African American Professor Weighs in on Hair Braider Freedom Legislation

Providence, RI -- Quincy Mills, Associate Professor of History, Vassar College, a barbering historian, and author of Cutting Along the Color Line: Black Barbers and Barber Shops in America, has weighed in on the so-called hair braider freedom bill that will be heard in a Rhode Island Senate Committee today, by issuing the following statement:

"Policies of all kind should be directly informed by the people who stand to interact with them the most. When legislators seek to regulate spaces they do not frequent or understand, the resulting policies stand to be antithetical to a functioning democracy. As an historian of the barbering industry, I can attest to the discriminatory emergence of licensing laws that regulated barbering and later cosmetology in the early twentieth century. A newly formed white barber's union lobbied state legislatures across the country to convince them that the public was at risk of getting diseases from unsanitary barber shops. To be clear, representatives from the barbers' union wrote these laws. A majority of these barber shops, and barbers, that were targeted were Black. These were Black entrepreneurs who looked to escape a discriminatory job market and work for themselves in an industry with low barriers to entry. Barber licensing laws were the first major barriers for Black men and women to enter the grooming business because those first barber colleges did not admit black students, black barbers were not admitted to the union on an equal basis, and black-owned shops were policed with more regularity than white-owned shops. While there were certainly fine reasons to discuss best practices in safety, sanitation, and health, the impetus stemmed from race-based competition.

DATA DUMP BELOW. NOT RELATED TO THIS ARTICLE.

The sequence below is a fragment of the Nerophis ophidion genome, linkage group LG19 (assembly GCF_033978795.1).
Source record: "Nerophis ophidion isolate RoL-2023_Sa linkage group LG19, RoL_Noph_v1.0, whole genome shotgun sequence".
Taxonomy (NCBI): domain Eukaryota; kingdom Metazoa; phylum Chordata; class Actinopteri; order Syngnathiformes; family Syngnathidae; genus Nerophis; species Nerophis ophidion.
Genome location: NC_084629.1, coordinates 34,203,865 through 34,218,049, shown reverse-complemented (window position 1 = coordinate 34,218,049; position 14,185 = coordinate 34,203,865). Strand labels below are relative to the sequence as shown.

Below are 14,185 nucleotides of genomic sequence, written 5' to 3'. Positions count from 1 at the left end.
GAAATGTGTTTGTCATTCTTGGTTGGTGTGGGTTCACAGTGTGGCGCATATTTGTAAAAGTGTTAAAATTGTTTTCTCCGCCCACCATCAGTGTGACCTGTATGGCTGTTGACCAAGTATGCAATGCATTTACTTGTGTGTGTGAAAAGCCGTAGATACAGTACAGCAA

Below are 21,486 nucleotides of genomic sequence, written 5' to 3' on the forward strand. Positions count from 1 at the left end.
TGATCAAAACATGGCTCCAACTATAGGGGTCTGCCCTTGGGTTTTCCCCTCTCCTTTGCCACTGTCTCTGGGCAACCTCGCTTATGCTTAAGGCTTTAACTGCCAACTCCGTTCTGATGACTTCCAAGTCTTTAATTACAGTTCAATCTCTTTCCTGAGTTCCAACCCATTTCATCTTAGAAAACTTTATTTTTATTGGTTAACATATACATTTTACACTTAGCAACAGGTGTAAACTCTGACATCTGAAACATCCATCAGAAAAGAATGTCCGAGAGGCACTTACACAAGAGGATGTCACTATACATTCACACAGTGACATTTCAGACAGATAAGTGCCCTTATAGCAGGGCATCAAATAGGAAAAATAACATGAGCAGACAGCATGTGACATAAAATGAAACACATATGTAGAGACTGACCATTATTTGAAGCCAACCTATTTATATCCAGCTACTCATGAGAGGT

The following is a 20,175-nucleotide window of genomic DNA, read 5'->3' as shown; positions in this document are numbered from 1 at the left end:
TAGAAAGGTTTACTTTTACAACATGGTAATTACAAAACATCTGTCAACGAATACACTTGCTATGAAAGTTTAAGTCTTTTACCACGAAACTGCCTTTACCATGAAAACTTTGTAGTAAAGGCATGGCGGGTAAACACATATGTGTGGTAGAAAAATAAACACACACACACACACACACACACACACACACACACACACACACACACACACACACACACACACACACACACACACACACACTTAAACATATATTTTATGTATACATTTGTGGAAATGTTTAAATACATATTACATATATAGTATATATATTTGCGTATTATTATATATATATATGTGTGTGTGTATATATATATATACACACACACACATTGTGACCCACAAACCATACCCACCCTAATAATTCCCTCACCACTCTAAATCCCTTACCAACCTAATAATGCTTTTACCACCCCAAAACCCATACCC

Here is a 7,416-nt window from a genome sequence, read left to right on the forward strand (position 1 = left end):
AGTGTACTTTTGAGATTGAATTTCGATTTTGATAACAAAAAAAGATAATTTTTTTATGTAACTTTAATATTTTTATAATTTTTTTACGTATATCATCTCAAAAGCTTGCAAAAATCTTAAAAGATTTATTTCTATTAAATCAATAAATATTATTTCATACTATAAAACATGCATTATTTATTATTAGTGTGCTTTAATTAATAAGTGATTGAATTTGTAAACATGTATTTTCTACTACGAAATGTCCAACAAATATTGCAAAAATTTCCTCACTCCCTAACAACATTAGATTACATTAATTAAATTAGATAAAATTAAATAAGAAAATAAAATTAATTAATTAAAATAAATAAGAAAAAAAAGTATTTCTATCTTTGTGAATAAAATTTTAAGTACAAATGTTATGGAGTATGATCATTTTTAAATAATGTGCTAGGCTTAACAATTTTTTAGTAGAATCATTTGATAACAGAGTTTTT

Such proposed regulation to license natural hair braiders in Rhode Island sounds eerily similar to this past. Natural hair braiders should not be forced to undergo undue licensing. The very centrality of natural hair braiding is to avoid chemicals, which is the major concern with grooming safety. States should be helping people finds ways to make a living, not erecting barriers to force them to climb higher."

Rhode Island is one of just 16 states that still imposes severe licensing requirements on natural hair braiders.
“While nobody is claiming racial motivations behind the unfair licensing we still see on this culturally-sensitive hair styling art form that involves no public safety risk, we must openly understand the disparate impact such laws have on minority communities,” said Ray Rickman, co-founder of the newly formed coalition, who will introduce the above statement by Professor Mills as written testimony at the Senate hearing today. “More families in our state must have more access to more income-earning opportunities like natural hair braiding.”
Senate Bill S2323, which will be heard in the Senate Commerce Committee today (State House room 212), would exempt natural hair braiders from the requirement to be licensed as hairdressers or cosmeticians, while also defining the safe practice of natural hair braiding. The House Corporations Committee heard similar legislation on Tuesday. In 2017, the House unanimously passed the legislation, but the Senate failed to take any action.

Formed in 2017, the RI Families Coalition is a bi-partisan initiative in the state. The coalition is comprised of civil society leaders from across the philosophical spectrum, whose mission is to identify issues of common concern, where mutually agreeable solutions can be advanced. Currently, the RI Families steering committee includes Rickman (Director, Stages of Freedom), Mike Stenhouse (CEO RI Center for Freedom & Prosperity), and Johanna Harris(attorney, author, and former Chair of the Providence Licensing Board), and Gary Sasse (director of the Hassenfeld Institute for Public Integrity and former state director of administration).

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